One of the first questions people ask when I tell them that I’m running for mayor of Woonsocket is, “Are you a Democrat or Republican?” My usual response is, “Well, the election is non-partisan, and I don’t think a D or an R next to anyones name is particularly relevant when it comes to local government but, if you must know, I am a member of the Green Party of Rhode Island.”
This response is usually met with either a) a quizzical look, or b) “Oh, you’re one of them treehuggers.”
At this point, I will usually try to impress upon that person that, even though we may be surrounded by bricks, steel, and concrete in our urban environment, we are still part of nature. We do not have dominion over nature, and as we’re seeing with rising sea levels, more violent and frequent snow and rain storms, and longer and more intense heat waves, nature is, in fact, exhibiting dominion over us.
Now, I am not the type to be out on the high seas, trying to sink whaling ships, or chaining myself to a tree to prevent development – I will say, however, that new development in a city and state that are losing population seems counter-intuitive – but I do understand that a reverence for nature and a restoration of the natural balance of the planet is in order to prevent the further economic and social degradation of our city, state, country, and planet.
Often, environmental protection and restoration, and the development of jobs and the economy are pitted against one another in the political arena. The arguments for favoring economic development over protecting the environment usually revolve around the creation of jobs. While we certainly could use an influx of jobs in Rhode Island, I believe the potential to create jobs in the environmental protection, restoration, and clean energy sectors is far greater than the potential in the traditional “job creators” in the retail, service, construction, and financial sectors.
Think of the amount of jobs that would be created if we invested in removing ourselves from fossil fuel-based energy production. Investments in solar, wind, geothermal, and waste-based energy production would create more, and more lasting, good paying jobs than continuing to invest in oil, coal, and natural gas fired energy production. These investments would create jobs throughout the spectrum of skill and pay grades, from the equipment operator used to prepare sites and install these technologies, to the scientists, engineers, architects, and designers who envision their implementation and continue to improve their efficiency. We will also need manufacturers to produce these technologies, and long-term jobs are created to provide for the maintenance of these technologies.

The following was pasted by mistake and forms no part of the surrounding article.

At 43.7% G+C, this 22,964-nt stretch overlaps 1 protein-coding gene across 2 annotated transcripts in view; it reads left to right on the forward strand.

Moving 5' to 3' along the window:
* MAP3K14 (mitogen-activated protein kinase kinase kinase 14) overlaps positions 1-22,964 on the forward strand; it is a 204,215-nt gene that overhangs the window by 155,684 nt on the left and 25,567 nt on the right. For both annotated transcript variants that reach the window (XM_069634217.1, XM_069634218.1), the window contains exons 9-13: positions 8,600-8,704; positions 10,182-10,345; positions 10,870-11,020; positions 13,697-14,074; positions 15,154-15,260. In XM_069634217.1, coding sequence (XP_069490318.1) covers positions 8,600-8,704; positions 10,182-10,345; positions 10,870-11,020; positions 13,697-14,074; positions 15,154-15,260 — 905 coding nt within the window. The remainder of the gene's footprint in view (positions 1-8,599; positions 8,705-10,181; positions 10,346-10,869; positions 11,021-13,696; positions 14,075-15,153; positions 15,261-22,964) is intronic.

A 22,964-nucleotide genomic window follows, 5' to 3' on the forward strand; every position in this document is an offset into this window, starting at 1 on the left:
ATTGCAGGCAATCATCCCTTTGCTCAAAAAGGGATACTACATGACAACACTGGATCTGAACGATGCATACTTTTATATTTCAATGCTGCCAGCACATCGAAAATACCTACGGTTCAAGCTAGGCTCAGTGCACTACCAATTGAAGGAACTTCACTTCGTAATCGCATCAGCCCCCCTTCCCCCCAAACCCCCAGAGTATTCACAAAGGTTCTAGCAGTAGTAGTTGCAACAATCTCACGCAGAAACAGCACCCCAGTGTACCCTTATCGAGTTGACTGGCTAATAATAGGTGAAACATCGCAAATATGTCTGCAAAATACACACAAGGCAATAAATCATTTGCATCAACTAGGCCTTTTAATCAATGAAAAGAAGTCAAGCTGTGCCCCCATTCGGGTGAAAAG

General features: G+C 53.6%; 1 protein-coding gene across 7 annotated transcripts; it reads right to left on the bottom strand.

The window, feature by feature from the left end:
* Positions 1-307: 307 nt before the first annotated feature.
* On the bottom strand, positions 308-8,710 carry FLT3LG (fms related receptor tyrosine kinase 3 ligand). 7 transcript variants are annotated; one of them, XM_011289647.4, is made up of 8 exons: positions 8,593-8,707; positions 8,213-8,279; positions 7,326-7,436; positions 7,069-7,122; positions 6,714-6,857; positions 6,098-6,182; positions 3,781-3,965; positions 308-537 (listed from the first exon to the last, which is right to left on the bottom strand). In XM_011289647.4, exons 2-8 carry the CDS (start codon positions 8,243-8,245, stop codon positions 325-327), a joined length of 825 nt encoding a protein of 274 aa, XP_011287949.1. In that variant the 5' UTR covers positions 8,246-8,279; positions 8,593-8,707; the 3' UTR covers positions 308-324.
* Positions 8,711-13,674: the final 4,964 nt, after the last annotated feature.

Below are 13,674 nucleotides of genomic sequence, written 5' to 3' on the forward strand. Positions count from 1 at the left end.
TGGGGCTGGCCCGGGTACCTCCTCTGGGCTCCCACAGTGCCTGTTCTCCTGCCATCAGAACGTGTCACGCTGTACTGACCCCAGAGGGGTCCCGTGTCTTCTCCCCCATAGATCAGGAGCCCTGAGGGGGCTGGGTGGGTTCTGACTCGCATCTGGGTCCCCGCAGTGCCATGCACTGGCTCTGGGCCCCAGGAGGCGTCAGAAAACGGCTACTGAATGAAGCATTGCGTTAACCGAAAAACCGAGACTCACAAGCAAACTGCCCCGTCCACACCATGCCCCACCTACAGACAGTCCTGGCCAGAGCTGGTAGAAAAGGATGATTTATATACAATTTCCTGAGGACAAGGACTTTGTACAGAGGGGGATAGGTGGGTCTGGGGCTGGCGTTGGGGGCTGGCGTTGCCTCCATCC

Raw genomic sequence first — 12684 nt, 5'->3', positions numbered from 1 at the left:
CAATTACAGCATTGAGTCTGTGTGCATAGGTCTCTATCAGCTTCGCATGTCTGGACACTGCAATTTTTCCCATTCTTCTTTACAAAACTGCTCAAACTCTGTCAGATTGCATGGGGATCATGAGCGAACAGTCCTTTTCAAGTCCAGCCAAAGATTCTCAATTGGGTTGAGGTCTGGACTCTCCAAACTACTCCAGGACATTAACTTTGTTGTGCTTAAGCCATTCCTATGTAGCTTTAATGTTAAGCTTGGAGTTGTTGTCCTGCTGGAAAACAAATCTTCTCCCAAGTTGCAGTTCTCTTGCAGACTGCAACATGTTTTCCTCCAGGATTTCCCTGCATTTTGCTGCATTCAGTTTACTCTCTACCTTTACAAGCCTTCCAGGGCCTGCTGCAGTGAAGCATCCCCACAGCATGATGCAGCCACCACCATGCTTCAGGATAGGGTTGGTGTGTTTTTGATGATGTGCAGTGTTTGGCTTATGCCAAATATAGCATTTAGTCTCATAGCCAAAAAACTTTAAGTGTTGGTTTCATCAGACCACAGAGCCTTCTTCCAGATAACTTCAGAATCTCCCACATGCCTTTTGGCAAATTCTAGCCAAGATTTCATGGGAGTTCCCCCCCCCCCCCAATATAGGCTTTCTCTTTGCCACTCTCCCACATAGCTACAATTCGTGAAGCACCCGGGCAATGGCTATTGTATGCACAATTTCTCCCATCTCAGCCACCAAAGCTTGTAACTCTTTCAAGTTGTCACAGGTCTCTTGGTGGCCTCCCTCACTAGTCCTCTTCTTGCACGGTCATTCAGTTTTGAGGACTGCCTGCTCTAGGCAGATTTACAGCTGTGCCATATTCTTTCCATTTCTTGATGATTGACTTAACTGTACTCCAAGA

Investments in restoring the quality of our air, water, and soil would also create jobs in all of these sectors. Rhode Island, acre for acre, is the most polluted state in the country. If we decided to clean it up, we could create a lot of jobs.
As it stands, our entire economy is based on the production and consumption of a finite supply of fossil fuels. It is also assumed that, in order to have a healthy economy, it must grow at 2-3 percent in perpetuity. Now, I’m no economist, but the idea that infinite growth can be based on the production and consumption of finite resources seems like a fantasy to me.
I’ve also heard from some recently, the belief that renewable energy sources and technologies cannot be sustained or advanced without federal subsidies. I could argue against the merits of this belief for days, but I think that the following is a more telling, and compelling, argument.
It would appear that the polluting fossil fuel industry cannot be sustained without them either.
According to a study and policy proposal by the conservative think-tank The Brookings Institute, the U.S. provides $4 billion per year in subsidies to these companies that power our lives, but pollute the commons in the process. The report also recommends eliminating nearly all of those subsidies. I should think that those dollars would be better spent on energy sources and technologies that can provide energy, don’t sully our air, water, and soil in the process, and actually stand to significantly improve the quality of life for not just Americans, but the rest of the world as well.
In closing, I’ll offer you this, the Ten Key Values of the Green Party. Read through them. Most folks who consider themselves Democrats read them and say, “Wow! I’m really a Green.” I’ve even met quite a few folks who consider themselves Libertarians that read the values and switch.
You could choose between the right or the left, but wouldn’t you rather move forward?